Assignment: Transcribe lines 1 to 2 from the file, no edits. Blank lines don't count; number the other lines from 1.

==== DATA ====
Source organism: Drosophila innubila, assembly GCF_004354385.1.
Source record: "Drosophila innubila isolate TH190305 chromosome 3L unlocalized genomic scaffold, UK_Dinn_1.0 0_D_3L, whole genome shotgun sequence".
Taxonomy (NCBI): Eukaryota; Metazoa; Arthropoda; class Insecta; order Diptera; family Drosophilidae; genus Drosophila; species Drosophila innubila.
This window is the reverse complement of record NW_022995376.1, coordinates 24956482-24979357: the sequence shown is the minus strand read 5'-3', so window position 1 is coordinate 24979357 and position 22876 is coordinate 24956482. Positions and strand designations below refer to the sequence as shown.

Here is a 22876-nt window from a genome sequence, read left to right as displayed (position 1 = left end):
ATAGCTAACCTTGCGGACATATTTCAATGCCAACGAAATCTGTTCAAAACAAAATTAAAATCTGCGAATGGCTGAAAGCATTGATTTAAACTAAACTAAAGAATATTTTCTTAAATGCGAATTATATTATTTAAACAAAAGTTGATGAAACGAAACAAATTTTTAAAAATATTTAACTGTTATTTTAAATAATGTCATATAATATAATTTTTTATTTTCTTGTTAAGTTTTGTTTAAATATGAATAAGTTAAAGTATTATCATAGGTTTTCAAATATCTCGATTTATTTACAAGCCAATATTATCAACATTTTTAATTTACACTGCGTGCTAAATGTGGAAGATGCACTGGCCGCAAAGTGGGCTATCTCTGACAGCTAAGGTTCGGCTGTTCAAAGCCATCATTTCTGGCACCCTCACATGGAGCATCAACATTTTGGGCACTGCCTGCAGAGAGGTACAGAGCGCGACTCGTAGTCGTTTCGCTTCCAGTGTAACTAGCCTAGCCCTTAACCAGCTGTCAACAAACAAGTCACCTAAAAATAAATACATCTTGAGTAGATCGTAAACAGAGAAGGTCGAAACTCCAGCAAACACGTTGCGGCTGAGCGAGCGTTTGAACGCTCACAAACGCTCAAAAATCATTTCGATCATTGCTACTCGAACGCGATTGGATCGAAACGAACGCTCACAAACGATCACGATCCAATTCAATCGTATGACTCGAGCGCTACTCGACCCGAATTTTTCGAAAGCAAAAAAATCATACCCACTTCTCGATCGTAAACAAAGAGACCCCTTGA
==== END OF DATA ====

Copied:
Source organism: Drosophila innubila, assembly GCF_004354385.1.
Source record: "Drosophila innubila isolate TH190305 chromosome 3L unlocalized genomic scaffold, UK_Dinn_1.0 0_D_3L, whole genome shotgun sequence".